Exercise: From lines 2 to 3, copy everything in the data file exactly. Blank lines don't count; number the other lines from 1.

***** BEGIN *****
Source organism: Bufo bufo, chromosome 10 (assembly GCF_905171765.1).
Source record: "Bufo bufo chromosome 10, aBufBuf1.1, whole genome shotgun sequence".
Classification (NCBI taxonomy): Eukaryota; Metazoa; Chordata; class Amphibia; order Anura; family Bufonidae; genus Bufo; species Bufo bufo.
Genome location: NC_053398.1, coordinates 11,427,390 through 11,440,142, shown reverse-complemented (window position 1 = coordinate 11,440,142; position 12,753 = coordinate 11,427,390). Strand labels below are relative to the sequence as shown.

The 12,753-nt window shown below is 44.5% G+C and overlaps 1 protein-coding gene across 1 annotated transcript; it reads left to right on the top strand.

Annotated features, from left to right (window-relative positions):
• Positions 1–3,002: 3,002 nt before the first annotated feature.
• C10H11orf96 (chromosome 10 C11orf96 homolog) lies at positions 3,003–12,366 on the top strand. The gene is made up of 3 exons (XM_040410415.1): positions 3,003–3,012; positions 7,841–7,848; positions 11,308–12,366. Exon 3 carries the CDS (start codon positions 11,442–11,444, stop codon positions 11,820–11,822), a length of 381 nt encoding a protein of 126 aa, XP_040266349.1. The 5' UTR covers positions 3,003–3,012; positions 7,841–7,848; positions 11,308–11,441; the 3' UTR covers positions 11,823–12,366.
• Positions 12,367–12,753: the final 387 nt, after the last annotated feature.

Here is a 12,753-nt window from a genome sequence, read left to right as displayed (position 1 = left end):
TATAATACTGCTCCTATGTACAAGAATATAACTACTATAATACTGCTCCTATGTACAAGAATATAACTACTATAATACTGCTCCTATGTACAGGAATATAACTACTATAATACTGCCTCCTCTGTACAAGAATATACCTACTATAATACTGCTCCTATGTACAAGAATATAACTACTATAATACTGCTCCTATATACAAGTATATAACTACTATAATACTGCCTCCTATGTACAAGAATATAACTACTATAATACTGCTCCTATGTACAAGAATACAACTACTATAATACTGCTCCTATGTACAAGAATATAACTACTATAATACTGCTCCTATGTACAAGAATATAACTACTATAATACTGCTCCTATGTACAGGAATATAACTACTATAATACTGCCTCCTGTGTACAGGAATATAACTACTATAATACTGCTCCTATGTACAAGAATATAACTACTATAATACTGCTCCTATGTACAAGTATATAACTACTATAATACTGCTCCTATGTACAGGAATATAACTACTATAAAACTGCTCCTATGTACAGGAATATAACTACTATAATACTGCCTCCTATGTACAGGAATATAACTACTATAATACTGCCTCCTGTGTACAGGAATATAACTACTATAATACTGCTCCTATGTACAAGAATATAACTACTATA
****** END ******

Source record: "Bufo bufo chromosome 10, aBufBuf1.1, whole genome shotgun sequence".
Classification (NCBI taxonomy): Eukaryota; Metazoa; Chordata; class Amphibia; order Anura; family Bufonidae; genus Bufo; species Bufo bufo.